Meet the Correspondent: Omar Jaramillo > Berlin$show=/search/label/Omar%20Jaramillo

"I was born in Guayaquil, Ecuador, where I studied architecture. I moved to Kassel (Germany) in 1999 to accomplish a master degree. Although I have always drawn and paint, it was not until I started studying in the Uni-Kassel, that I started keeping a travel sketchbook. I had a teacher there who used to do a lot of sketches when he travelled on university excursions. When he retired, I helped to organize an exhibition of his sketches. He brought a huge box full of sketchbooks he had filled since he was an architecture student. I spent a whole day selecting the most interesting drawings. It was a wonderful experience that opened my eyes to a new world. In the last 10 years I have the feeling of being in a long journey. I like to discover the cities where I live, to understand why a place is the way it is and what makes it different and unique from others. Drawing is for me a way to learn to love a place, to become part of it. I like to draw architecture but I am more attracted to urban scenery, portraying how people live in the city. Since I’m a foreigner, everything that locals find normal and taken-for-granted, for me is exotic. I always carry a small watercolor travel set from Windsor and Newton and my sketchbook in my bag. I always thought that drawing was a solitary experience until I found Urban Sketchers. It was amazing to find so many people doing the same thing. It is a great place to share!" • Omar's blog. • Omar's art on flickr. • Omar's website.

Meet the Correspondent: Luis Ruiz > Malaga, Spain$show=/search/label/Luis%20Ruiz

Part 5 - Innocence Lost Production Diary

Part 5 - Jan 25 - The Cutting Room Floor:

Just a quick report today. At the Centaur, the actors are finally up on stage, rehearsing in the theatre, in the actual set, testing lighting, music and sound (and some clever video effects). Here in our studio we’re in the midst of cutting mats and assembling frames. It’s all coming together. Starting to become a real show.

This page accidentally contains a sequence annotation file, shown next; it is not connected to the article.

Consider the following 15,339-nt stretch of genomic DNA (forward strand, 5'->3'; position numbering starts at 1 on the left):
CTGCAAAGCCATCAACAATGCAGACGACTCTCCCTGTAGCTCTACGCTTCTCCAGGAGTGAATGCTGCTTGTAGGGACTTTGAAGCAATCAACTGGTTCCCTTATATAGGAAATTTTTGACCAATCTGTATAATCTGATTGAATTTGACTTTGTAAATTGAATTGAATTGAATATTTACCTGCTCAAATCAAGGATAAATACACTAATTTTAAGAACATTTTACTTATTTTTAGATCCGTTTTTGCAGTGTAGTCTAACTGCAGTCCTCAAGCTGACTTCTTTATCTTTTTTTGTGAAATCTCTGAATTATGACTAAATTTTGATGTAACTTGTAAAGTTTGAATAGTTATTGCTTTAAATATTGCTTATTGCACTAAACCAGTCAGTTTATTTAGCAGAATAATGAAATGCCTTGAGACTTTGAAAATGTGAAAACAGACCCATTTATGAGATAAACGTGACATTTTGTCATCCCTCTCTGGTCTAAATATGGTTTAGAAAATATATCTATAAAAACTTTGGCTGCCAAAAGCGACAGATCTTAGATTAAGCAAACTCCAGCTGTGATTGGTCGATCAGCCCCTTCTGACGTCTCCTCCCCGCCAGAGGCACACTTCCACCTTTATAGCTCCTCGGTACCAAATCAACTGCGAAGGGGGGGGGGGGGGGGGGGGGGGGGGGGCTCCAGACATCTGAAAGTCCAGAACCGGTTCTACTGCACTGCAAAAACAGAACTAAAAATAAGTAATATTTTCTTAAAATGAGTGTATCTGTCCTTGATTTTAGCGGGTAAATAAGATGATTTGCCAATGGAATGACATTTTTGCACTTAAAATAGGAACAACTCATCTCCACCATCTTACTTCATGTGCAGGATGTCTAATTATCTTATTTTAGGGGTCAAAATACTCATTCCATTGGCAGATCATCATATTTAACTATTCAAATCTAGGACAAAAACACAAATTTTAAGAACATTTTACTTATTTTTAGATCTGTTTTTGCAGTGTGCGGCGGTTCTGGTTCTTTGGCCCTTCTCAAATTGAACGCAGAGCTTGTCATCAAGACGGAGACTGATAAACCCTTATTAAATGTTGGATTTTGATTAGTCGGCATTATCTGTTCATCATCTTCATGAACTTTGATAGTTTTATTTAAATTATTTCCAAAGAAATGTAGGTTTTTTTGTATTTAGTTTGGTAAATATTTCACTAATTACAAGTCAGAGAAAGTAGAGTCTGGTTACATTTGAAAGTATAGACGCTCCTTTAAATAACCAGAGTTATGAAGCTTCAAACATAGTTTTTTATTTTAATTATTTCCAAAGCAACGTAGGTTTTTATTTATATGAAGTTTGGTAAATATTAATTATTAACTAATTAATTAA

The other day I went backstage (or, I should say, below-stage) to see the costume and wig fittings. All that stuff takes place in a cramped basement full of old props and miles of electrical cables. The costume shop is packed to the steam pipes with hats, shoes and clothes from every period of history. The working spaces could be called ‘utilitarian’ – low ceilings, a tiny few barred basement windows, but nonetheless you can feel the theatre magic going on.

I was promised full access to the production – but strangely they didn’t let me draw the costume fittings. After watching the actors pour out emotions day after day in rehearsal, I would think seeing them in their underwear wouldn’t be a big deal :) But, at least I got to watch a wig-fitting!


The stylists are clearly at the top of their game – it was a whirlwind of styrofoam heads and disembodied hairstyles in a tiny room, barely wide enough for a dressing table and a hilarious pink satin couch. I was drawing tucked up into a corner, perched on the smallest sink I’ve ever seen.

I got a kick out of all the mirrors with rows of lights. It doesn’t get more ‘backstage’ than that.


I’ve saved my favorite sketches for the last in this series. See you next week when the art is up in the gallery and the show is on the stage.



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